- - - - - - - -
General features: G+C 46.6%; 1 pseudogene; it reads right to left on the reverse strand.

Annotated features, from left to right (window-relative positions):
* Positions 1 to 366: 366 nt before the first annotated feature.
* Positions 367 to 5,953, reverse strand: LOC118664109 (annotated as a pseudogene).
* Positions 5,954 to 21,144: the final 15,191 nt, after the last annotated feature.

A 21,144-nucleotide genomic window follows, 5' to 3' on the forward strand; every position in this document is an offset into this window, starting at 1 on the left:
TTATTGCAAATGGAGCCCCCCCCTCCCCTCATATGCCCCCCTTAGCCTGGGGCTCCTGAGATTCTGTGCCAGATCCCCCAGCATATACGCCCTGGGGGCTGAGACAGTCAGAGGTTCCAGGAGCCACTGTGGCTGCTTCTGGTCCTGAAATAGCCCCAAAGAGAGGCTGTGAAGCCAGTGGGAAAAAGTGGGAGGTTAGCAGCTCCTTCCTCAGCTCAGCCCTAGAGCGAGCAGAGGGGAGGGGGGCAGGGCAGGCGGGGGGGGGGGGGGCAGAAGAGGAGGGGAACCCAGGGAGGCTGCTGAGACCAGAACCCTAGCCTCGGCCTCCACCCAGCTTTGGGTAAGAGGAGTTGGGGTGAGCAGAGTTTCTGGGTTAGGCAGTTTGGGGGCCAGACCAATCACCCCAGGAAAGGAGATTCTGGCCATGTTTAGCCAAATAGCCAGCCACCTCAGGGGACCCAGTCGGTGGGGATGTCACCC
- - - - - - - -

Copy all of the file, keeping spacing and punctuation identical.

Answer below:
General features: G+C 46.6%; 1 pseudogene; it reads right to left on the reverse strand.

Annotated features, from left to right (window-relative positions):
* Positions 1 to 366: 366 nt before the first annotated feature.
* Positions 367 to 5,953, reverse strand: LOC118664109 (annotated as a pseudogene).
* Positions 5,954 to 21,144: the final 15,191 nt, after the last annotated feature.

A 21,144-nucleotide genomic window follows, 5' to 3' on the forward strand; every position in this document is an offset into this window, starting at 1 on the left:
TTATTGCAAATGGAGCCCCCCCCTCCCCTCATATGCCCCCCTTAGCCTGGGGCTCCTGAGATTCTGTGCCAGATCCCCCAGCATATACGCCCTGGGGGCTGAGACAGTCAGAGGTTCCAGGAGCCACTGTGGCTGCTTCTGGTCCTGAAATAGCCCCAAAGAGAGGCTGTGAAGCCAGTGGGAAAAAGTGGGAGGTTAGCAGCTCCTTCCTCAGCTCAGCCCTAGAGCGAGCAGAGGGGAGGGGGGCAGGGCAGGCGGGGGGGGGGGGGGCAGAAGAGGAGGGGAACCCAGGGAGGCTGCTGAGACCAGAACCCTAGCCTCGGCCTCCACCCAGCTTTGGGTAAGAGGAGTTGGGGTGAGCAGAGTTTCTGGGTTAGGCAGTTTGGGGGCCAGACCAATCACCCCAGGAAAGGAGATTCTGGCCATGTTTAGCCAAATAGCCAGCCACCTCAGGGGACCCAGTCGGTGGGGATGTCACCC